Awful Algae: The Bane to Vinyl Siding And How To Defeat It

One of the reasons why homeowners opt for vinyl siding instead of wood siding is because vinyl siding is supposed to be cost effective and relatively maintenance free. If you chose vinyl siding for these reasons, you are probably dismayed to discover a green film of algae creeping over your home's exterior finish. Is it harmful? What causes the growth and what can you do about it?

What causes algae growth on vinyl siding?

Algae can never grow without a food source. Green growth on your siding happens because your siding is not clean. Algae feeds especially well on sugar. If you have a lot of trees on your lot, or if you have an abundance of woody plants, these plants will leave a slight film of sugar deposits on your siding over time, especially during spring when pollen and sap are running. Algae begins to feed on the sugar, and areas that receive little sun and have plenty of moisture promote even more excessive growth. Other food sources include dirt and dust, which will have carbon-based particles that algae can digest, particularly if you live in a rural area with plenty of farms. High humidity levels will also lead to algae growth. 

Will algae harm your siding?

Fortunately, algae on vinyl siding will not affect the function of your siding or cause it decompose. However, if the algae is left to flourish, it could permanently stain lighter-colored siding with unsightly green, brown or black spots. To prevent stains, you will need to clean your siding thoroughly to kill the algae and prevent it from returning.

How can you clean the algae so that it will not return?

You might be tempted to tackle the algae with a pressure washer or high-powered nozzle on your garden hose. These will work in temporarily removing surface greenery, but they can actually damage your exterior by allowing water to get underneath your protective siding, leading to water damage and mold growth. Instead, it is better to:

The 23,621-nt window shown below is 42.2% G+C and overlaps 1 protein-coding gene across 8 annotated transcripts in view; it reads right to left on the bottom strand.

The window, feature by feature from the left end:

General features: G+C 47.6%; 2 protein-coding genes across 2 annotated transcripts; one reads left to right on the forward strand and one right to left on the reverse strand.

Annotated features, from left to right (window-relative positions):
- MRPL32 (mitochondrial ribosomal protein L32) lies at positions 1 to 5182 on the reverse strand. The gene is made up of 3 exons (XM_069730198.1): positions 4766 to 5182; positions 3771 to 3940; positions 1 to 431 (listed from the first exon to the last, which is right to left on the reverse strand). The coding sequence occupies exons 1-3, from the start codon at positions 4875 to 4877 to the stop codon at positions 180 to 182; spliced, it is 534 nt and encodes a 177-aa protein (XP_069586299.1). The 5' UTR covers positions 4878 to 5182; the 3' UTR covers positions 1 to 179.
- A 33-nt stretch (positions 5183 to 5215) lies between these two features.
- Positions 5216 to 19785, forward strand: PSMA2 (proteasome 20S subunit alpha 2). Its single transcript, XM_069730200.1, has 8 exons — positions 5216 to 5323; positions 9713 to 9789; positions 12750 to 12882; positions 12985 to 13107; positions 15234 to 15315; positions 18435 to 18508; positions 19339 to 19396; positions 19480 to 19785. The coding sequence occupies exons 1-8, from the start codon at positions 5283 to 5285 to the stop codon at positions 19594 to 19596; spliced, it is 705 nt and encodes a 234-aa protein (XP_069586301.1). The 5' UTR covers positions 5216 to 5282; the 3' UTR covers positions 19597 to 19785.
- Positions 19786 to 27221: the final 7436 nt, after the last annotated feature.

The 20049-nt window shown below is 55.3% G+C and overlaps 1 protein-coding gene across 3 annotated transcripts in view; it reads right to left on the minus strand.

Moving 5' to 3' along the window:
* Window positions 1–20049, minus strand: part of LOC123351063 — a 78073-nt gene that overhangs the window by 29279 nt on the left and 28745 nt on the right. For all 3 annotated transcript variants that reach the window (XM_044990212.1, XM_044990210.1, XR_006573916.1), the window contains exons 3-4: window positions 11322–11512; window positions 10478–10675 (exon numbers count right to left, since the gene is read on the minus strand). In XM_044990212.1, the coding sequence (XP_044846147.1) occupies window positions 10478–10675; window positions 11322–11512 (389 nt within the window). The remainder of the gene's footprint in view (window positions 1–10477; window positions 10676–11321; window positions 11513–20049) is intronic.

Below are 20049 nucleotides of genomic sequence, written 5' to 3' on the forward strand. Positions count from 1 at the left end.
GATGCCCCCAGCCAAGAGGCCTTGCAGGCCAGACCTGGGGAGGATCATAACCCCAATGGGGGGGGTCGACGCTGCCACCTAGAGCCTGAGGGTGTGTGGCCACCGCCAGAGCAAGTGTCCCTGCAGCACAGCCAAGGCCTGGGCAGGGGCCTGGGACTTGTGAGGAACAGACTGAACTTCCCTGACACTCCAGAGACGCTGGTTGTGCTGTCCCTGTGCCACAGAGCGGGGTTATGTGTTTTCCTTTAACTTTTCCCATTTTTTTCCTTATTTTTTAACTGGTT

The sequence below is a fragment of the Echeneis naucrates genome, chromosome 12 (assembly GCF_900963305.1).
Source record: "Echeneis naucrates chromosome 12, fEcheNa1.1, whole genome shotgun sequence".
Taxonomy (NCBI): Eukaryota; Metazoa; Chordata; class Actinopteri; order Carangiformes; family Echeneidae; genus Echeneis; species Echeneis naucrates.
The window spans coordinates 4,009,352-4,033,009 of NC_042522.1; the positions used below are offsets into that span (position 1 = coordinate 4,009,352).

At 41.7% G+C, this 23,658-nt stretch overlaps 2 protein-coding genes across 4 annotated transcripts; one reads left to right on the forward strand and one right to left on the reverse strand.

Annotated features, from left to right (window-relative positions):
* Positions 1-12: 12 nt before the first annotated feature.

1. Mix a cleaning solution. Some effective cleaners include oxygen bleach or trisodium phosphate. A small amount mixed with water will be the most effective. Try to stay away from using household detergents, car wash soaps, or chlorine bleach, as these can leave films on your siding or cause permanent discoloration.
  2. Use a bristle brush attached to a long pole to apply the solution to your siding, scrubbing hard to get the surface algae off. 
  3. Rinse the first solution and the algae using a garden hose with a simple spray nozzle. If you have plants that will be in the path of the falling rinse water, cover them to protect them from being poisoned by the cleaning solution.
  4. Reapply the cleaning solution with the scrub brush and work over all affected areas again. This will kill any remaining algae and help to prevent regrowth.
  5. Rinse thoroughly. If possible, run a microfiber cloth over the area to pick up remaining water and left over spores. 

Even after a thorough cleaning, you might be discouraged to see algae return in a year or two. This is because the bleach has worn off and the sugars have re-coated your siding. You can easily prevent the recurrence by giving your siding a once-over with similar, but more mild, cleaning solution made from oxygen bleach each spring. 

Algae growth can make even the most beautiful vinyl siding appear stained, ruining your home's curb appeal. With proper cleaning, you should be able to defeat the green growth once and for all. If discoloration or algae growth persists, you will need to contact a siding contractor to discuss other options or more intensive cleaning methods. 

For more tips, contact a company like Lifetime Exteriors.

Share